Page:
Halo Wars Preview

It's Halo, Chief, but not as we know it...

The Real-Time Strategy genre was once a principle province of the PC, but recently a few of its big hitters have tried their luck on current consoles – with limited success. Hardcore RTS fave Command & Conquer couldn't quite make the controls work on a pad, and the voice-controlled Tom Clancy's EndWar focused more on tactical troop deployment than building a base and amassing an army. As such, there remains a definite gap in the market for a truly great console RTS.


Step in Ensemble Studios to fill it. With Halo Wars on Xbox 360, they've created probably the best-ever console RTS control scheme, and a game which, on playing the Xbox Live demo, promises to be both accessible and strategic in equal measure.

Probably the best-ever console RTS control scheme promises to make Halo Wars both accessible and strategic in equal measure.

Halo Wars kicks off with a tutorial that gets you used to guiding your units. The left stick handles the camera's movement, while the right stick both rotates the cam and dictates your viewing angle, which you can have top-down and far away (so your soldiers look like ants), or zoomed in for a more up-close-and-personal experience.

Whichever you choose, at the centre of the screen you'll find a cursor used to interact with your armies. Doing so is simple; press A to select single units, RB for all on the screen, LB to select all units, or you can hold A and manually drag the cursor over the ones you wish to control. When you've chosen your troops, X makes them move, or if pressed when hovering over an enemy unit, the cursor turns red and X becomes attack. Y is secondary attack, which depends on the unit – soldiers for instance have grenades, while the Warthog can ram into enemies.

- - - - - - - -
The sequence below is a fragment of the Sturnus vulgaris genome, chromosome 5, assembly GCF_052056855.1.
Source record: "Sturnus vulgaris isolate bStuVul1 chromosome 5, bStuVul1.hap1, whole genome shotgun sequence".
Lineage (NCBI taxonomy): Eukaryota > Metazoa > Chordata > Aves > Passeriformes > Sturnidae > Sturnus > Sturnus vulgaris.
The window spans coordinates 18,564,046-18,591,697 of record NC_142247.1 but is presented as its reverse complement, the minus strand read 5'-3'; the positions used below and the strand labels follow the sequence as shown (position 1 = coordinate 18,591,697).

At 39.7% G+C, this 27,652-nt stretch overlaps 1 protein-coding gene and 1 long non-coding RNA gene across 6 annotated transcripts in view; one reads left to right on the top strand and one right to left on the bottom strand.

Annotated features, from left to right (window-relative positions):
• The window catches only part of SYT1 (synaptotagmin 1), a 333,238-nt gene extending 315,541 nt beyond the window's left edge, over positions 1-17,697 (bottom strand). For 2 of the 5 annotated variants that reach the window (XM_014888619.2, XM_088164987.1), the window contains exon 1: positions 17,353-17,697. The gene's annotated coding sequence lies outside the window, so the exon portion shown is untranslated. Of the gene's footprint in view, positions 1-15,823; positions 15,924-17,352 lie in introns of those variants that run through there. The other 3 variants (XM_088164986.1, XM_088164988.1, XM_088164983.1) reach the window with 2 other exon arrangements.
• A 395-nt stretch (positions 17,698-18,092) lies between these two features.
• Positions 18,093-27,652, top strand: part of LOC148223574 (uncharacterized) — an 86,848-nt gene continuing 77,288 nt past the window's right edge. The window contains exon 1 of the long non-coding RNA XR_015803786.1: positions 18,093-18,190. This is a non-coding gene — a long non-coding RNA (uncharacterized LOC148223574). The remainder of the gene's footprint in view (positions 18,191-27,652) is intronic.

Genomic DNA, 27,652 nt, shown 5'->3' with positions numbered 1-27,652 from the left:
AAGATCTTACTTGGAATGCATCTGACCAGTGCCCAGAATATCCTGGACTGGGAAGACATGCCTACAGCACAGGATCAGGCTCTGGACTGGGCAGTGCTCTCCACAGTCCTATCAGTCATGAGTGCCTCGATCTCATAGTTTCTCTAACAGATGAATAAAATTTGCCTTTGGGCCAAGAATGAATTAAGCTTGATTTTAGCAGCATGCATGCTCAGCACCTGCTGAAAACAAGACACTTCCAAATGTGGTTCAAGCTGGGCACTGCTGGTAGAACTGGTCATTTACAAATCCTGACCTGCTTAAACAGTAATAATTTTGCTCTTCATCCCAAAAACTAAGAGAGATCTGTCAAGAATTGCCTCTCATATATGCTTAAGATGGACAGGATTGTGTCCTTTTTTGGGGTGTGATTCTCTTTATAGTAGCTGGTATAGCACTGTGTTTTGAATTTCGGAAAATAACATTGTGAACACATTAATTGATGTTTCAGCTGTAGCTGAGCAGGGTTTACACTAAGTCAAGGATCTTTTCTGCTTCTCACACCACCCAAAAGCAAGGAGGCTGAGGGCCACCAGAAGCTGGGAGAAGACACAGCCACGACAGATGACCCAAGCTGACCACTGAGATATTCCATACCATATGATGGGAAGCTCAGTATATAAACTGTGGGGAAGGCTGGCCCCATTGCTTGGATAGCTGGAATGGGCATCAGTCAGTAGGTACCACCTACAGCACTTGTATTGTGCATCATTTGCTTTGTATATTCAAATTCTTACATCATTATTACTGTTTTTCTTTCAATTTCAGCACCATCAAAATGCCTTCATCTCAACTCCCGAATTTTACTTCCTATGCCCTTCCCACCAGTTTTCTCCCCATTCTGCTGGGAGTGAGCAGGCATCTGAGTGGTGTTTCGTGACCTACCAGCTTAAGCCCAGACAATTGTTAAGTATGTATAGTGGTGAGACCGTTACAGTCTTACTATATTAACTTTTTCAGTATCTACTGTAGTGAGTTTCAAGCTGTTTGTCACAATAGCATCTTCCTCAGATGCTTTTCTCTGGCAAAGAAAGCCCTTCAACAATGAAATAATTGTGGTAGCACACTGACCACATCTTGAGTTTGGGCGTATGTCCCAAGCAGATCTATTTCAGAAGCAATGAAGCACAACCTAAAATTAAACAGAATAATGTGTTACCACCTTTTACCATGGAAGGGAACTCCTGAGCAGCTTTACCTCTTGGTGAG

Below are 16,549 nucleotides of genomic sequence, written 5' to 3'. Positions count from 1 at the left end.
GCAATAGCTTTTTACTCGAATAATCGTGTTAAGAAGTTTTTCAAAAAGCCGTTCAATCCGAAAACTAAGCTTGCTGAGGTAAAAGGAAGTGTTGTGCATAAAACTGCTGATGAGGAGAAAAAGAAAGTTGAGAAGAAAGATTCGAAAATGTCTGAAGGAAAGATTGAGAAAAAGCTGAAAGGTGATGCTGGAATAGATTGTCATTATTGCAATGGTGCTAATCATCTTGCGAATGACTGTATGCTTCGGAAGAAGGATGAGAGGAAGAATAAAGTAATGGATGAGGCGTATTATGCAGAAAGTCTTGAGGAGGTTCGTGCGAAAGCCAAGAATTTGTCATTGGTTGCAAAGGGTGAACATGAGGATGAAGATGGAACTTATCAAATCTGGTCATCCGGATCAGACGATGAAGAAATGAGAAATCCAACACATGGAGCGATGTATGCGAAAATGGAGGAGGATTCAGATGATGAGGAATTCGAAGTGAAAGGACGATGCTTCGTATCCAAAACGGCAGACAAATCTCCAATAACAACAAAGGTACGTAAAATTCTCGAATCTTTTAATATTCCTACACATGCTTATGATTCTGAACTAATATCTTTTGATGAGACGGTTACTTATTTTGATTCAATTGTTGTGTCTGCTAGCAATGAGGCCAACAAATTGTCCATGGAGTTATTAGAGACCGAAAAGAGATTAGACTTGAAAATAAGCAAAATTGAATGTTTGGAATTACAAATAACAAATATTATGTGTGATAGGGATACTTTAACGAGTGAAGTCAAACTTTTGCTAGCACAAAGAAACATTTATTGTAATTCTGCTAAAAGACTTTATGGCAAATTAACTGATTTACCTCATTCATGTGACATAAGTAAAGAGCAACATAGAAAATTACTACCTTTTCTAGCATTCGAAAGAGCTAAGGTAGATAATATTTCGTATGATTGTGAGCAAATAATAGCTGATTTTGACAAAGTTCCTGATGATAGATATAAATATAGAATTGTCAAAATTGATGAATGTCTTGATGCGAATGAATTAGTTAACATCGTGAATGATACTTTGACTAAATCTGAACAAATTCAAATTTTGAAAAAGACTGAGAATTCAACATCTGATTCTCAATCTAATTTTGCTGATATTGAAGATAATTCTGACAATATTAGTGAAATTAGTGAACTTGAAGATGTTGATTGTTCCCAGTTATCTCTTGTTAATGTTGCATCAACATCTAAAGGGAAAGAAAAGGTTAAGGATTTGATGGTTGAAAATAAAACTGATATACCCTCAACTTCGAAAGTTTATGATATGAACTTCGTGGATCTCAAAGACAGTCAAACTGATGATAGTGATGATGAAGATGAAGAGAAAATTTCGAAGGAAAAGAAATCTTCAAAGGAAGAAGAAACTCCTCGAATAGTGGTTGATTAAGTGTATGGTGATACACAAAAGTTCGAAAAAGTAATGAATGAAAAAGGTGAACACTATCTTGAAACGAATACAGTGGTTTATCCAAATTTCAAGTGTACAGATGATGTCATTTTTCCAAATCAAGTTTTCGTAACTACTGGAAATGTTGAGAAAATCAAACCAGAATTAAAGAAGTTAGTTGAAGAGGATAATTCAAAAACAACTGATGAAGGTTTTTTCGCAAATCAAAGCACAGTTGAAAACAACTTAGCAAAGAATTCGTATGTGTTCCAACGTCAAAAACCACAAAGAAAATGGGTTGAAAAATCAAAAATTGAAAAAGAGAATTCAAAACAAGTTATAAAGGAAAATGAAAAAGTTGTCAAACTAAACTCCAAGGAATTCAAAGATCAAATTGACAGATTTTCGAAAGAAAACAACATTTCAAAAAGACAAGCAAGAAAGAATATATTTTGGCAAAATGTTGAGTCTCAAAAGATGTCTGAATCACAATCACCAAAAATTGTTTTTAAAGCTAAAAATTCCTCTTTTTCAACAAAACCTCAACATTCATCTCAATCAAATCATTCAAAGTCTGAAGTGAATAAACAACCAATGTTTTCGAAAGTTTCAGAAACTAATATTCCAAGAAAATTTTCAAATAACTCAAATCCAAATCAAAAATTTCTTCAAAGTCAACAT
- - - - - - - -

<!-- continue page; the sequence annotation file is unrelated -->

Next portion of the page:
No Prophet in peace

Halo Wars also has a handy set of shortcuts which replace the super-fast mouse scrolling that PCs do so well. L trigger speeds up Halo Wars' camera, R trigger lets you cycle through unit types, plus you can jump straight to them with down on the d-pad, and switch the view straight to your base(s) with left on the d-pad. Up on the d-pad, meanwhile, accesses Leader Powers, which for human UNSC forces means an airstrike, and for the Covenant you get the similarly powerful psychic powers of the Prophet of Regret – both of which you aim with the left stick.

Because Halo Wars' basic controls are so intuitive, so it's not long before you're well into the advanced tutorial and learning how to build a base. Only certain places on the map are suitable for this, but once you've found one it's a simple case of selecting the option from a pop-up menu to erect the main structure, then clicking one of the eleven empty building sites which form around it and populating them with an assortment of structures.

A streamlined pick-up-and-play experience with all of Real-Time Strategy genre's key conventions.

Your first task will be to get the resources needed to purchase them. Pleasingly, Halo Wars' take on resource management isn't as drawn-out as other RTS titles. Sending your starting Warthog off to forage for initial supplies, you can soon build a Supply Pad, which keeps a steady stream of supplies coming in. Next, you'll need a Reactor to gather power, and with those both up, you can populate the other empty spaces in your grid with Turrets, Barracks, Vehicle Depots and the like, which provide the defences and units needed to wage war upon the enemy – albeit with an initial 30-troop limit, to stop things descending into chaos.

Like the controls, Halo Wars' base building is all easily memorised, and while the grid system is a little simplified from some PC RTS titles, it strikes a good balance, offering a streamlined pick-up-and-play experience with all of genre's key conventions.

Perfect fit

Most importantly though, it oozes that familiar Halo feel. The menus, art style, cutscenes and characters could all have been cut from Halo 3, and from the opening skirmishes you really do feel like you're in the middle of the UNSC's five year-long struggle for the planet Harvest. There's even a story which revolves around the Covenant finding an ancient relic on the surface, and on top of all that, Halo Wars' Skirmish mode will let multiple players battle it out as both Earth and alien forces.

Streamlined but still supremely playable, and feeling like a perfect fit for the series despite trying an entirely new gamestyle, Halo Wars on Xbox 360 should satisfy both strategy gamers and Halo fans alike when it arrives in just two short weeks.

Preview by: Mark 'Spartan' Scott
Preview Published: 11.02.09

Published: 11/02/2009

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